Religion in Modern South Asia: Concepts & Histories
MDES UN3046, Professor Sayori Ghoshal
Instead of taking our understanding of ‘religion’ for granted, this course explores precisely that concept and its history. It asks: is religion a universal category that has remained unchanged across time periods and in all societies? Are the relations between various ‘religions’ equal? How do debates around the question of religion inform other categories in our social life – race, gender, community history? Mainstream Western theories tend to focus on faith, scriptures, holy texts and rituals as universal components of all religions. However, a body of critical scholarship, demonstrates how the various orientalist and colonial encounters between the west and the non-west produces ‘religion’ as a universal, constant which can be found in all societies. This course will explore both the mainstream and the critical scholarship on religion, as well as examine what role this critical re-formulation of religion plays in questions of race, gender, caste, culture, secularism and history-writing in South Asia.
Crisis and War in the Horn of Africa
MDES UN3131, Professor Elleni Zeleke
The Horn of Africa is often described as a disaster story, a land of terror, crisis and failure. But is it really a place in crisis? In what ways and for whom? For the people of the region, what constitutes meaningful social and political life? Is it possible to approach politics in the Horn of Africa through lenses other than those of violence and disaster? Are there other methods of understanding the experiences of crisis and recovery? In addition to examining emerging research trends in the region the course examines various approaches to the questions of war, humanitarian intervention, peace building, democratization, and economic reform. It considers how the study of popular culture, religious change, and social movements provide other ways to think about collective life. The seminar is intended for those interested in the study of Africa and the Middle East, and other regions that may seem bleak to outsiders but can provide new ways of understanding politics.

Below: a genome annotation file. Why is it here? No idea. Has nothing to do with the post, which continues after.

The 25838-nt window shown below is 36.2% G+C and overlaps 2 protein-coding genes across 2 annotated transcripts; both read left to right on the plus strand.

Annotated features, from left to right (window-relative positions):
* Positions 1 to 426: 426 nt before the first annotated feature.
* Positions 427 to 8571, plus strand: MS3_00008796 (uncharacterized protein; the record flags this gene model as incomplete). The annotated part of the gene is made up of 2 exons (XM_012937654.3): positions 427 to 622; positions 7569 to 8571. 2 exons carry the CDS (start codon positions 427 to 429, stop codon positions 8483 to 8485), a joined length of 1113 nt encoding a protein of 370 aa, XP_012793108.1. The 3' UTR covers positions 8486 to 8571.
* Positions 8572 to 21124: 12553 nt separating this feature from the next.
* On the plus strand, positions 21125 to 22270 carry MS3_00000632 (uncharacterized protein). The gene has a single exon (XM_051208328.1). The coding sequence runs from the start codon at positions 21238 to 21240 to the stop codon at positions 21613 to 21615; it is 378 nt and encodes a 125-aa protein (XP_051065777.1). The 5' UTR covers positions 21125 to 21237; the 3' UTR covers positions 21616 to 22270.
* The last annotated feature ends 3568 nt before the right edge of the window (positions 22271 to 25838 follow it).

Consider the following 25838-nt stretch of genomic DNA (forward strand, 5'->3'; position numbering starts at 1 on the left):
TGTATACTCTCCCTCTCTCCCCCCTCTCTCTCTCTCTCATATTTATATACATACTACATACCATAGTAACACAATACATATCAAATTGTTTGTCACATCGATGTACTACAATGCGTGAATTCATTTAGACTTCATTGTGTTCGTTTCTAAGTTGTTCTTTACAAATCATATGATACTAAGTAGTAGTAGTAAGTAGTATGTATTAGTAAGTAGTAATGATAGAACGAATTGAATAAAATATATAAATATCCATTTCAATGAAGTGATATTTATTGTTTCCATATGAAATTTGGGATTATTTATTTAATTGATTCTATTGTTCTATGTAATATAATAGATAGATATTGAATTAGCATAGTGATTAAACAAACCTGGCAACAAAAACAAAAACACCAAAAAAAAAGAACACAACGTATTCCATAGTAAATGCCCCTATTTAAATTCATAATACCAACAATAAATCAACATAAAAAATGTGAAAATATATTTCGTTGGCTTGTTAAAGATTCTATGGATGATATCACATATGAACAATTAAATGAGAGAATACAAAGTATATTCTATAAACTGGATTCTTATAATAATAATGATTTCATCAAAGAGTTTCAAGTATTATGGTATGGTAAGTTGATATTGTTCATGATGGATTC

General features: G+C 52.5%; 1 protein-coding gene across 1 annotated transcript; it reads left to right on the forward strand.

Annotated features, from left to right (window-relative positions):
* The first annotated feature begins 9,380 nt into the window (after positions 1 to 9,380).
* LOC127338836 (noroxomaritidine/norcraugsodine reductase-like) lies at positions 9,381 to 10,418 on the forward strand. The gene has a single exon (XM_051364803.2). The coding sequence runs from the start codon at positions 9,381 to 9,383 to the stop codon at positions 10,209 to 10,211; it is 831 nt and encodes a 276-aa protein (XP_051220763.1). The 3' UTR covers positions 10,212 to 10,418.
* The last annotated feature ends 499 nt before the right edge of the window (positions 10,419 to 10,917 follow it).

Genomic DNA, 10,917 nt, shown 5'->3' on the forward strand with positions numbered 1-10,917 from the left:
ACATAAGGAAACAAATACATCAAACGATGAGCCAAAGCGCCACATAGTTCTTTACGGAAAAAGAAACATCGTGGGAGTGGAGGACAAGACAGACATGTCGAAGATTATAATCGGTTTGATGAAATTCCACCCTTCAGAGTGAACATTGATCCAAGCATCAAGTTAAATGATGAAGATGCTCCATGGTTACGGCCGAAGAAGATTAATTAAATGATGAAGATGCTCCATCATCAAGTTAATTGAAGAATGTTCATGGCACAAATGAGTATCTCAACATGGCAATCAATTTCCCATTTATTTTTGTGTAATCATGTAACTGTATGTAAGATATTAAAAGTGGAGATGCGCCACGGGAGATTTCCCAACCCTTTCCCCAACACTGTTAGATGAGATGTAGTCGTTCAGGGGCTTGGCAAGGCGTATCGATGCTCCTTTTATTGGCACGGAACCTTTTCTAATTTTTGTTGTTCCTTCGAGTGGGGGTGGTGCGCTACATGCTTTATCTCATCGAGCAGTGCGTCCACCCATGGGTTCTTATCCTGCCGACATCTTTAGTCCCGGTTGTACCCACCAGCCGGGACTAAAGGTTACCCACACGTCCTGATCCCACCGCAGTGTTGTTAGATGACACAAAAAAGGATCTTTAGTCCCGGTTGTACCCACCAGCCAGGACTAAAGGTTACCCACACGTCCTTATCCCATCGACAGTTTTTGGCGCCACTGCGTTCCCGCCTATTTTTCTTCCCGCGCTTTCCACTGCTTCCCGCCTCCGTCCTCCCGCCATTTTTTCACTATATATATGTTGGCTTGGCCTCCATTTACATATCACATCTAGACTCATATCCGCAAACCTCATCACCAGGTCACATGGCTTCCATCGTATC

Cannabis & Culture: Hashish, Law, Social History
MDES UN3263, Professor Ibrahim K El Houdaiby
The course examines the shifting popular and legal attitudes towards cannabis from Mamluk to contemporary Egypt. How were cannabis conceptualized and treated in pre-prohibition (and precolonial) Egypt? What were the dominant legal views on the consumption and trade of cannabis? What were the concerns of sharia jurists, and how are they different from legislators in contemporary Egypt? Why is the Egyptian regime insistent on criminalizing cannabis, despite the failure to curb the growth in consumption? Is the decriminalization movement simply restoring a pre-prohibition order? And why and in what contexts is the consumption of cannabis tolerated today despite being criminalized?
Major Debates in the Study of Africa
MDES GU4160, Professor Mahmood Mamdani
This course will focus on key debates that have shaped the study of Africa in the post-colonial African academy. We will cover six key debates: Historiography; Slavery: Premodern and Modern; State Formation; Colonialism and Difference; Nationalism; Political Identity and Political Violence. The approach will be multi-disciplinary. To the extent possible, readings will be illustrative of different sides in the debate.
Themes in Islamic Theology: Modern Questions
MDES GU4238, Professor Hussein Abdulsater